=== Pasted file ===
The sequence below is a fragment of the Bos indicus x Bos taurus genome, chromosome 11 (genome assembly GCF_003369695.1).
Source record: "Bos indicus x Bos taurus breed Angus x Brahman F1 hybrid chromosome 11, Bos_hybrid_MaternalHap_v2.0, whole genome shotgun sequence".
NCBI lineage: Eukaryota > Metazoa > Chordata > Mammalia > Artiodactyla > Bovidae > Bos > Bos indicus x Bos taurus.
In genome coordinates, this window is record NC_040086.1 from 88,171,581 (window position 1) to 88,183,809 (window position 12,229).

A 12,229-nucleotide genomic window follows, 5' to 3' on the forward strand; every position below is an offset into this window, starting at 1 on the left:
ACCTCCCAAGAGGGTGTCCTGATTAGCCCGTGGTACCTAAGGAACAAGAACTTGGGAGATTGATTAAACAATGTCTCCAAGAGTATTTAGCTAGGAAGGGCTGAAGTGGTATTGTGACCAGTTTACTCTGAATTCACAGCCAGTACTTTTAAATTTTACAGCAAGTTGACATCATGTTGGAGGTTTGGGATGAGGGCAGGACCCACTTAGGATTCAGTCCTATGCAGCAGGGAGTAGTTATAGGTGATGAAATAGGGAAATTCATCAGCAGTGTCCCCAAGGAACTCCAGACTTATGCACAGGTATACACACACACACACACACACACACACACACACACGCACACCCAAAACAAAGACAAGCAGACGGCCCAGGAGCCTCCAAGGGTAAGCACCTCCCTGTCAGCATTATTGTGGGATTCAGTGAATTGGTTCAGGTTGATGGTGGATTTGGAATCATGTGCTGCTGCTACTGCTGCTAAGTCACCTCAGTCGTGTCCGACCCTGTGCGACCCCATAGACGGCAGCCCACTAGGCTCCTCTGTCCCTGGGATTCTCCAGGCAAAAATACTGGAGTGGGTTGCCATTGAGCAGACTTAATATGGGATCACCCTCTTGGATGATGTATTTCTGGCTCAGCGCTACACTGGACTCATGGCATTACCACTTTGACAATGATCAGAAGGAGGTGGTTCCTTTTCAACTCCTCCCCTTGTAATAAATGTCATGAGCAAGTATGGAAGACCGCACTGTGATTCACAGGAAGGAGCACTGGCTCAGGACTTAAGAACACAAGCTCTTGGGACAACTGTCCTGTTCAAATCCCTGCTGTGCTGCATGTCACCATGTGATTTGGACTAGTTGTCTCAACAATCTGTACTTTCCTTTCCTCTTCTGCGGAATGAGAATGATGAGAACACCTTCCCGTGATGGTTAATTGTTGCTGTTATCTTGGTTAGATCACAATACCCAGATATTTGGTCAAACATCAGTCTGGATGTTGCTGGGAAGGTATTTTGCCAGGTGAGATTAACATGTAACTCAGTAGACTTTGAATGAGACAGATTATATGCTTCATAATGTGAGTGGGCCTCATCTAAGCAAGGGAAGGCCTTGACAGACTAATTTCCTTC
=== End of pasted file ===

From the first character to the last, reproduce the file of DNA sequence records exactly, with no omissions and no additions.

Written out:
The sequence below is a fragment of the Bos indicus x Bos taurus genome, chromosome 11 (genome assembly GCF_003369695.1).
Source record: "Bos indicus x Bos taurus breed Angus x Brahman F1 hybrid chromosome 11, Bos_hybrid_MaternalHap_v2.0, whole genome shotgun sequence".
NCBI lineage: Eukaryota > Metazoa > Chordata > Mammalia > Artiodactyla > Bovidae > Bos > Bos indicus x Bos taurus.
In genome coordinates, this window is record NC_040086.1 from 88,171,581 (window position 1) to 88,183,809 (window position 12,229).

A 12,229-nucleotide genomic window follows, 5' to 3' on the forward strand; every position below is an offset into this window, starting at 1 on the left:
ACCTCCCAAGAGGGTGTCCTGATTAGCCCGTGGTACCTAAGGAACAAGAACTTGGGAGATTGATTAAACAATGTCTCCAAGAGTATTTAGCTAGGAAGGGCTGAAGTGGTATTGTGACCAGTTTACTCTGAATTCACAGCCAGTACTTTTAAATTTTACAGCAAGTTGACATCATGTTGGAGGTTTGGGATGAGGGCAGGACCCACTTAGGATTCAGTCCTATGCAGCAGGGAGTAGTTATAGGTGATGAAATAGGGAAATTCATCAGCAGTGTCCCCAAGGAACTCCAGACTTATGCACAGGTATACACACACACACACACACACACACACACACACACGCACACCCAAAACAAAGACAAGCAGACGGCCCAGGAGCCTCCAAGGGTAAGCACCTCCCTGTCAGCATTATTGTGGGATTCAGTGAATTGGTTCAGGTTGATGGTGGATTTGGAATCATGTGCTGCTGCTACTGCTGCTAAGTCACCTCAGTCGTGTCCGACCCTGTGCGACCCCATAGACGGCAGCCCACTAGGCTCCTCTGTCCCTGGGATTCTCCAGGCAAAAATACTGGAGTGGGTTGCCATTGAGCAGACTTAATATGGGATCACCCTCTTGGATGATGTATTTCTGGCTCAGCGCTACACTGGACTCATGGCATTACCACTTTGACAATGATCAGAAGGAGGTGGTTCCTTTTCAACTCCTCCCCTTGTAATAAATGTCATGAGCAAGTATGGAAGACCGCACTGTGATTCACAGGAAGGAGCACTGGCTCAGGACTTAAGAACACAAGCTCTTGGGACAACTGTCCTGTTCAAATCCCTGCTGTGCTGCATGTCACCATGTGATTTGGACTAGTTGTCTCAACAATCTGTACTTTCCTTTCCTCTTCTGCGGAATGAGAATGATGAGAACACCTTCCCGTGATGGTTAATTGTTGCTGTTATCTTGGTTAGATCACAATACCCAGATATTTGGTCAAACATCAGTCTGGATGTTGCTGGGAAGGTATTTTGCCAGGTGAGATTAACATGTAACTCAGTAGACTTTGAATGAGACAGATTATATGCTTCATAATGTGAGTGGGCCTCATCTAAGCAAGGGAAGGCCTTGACAGACTAATTTCCTTC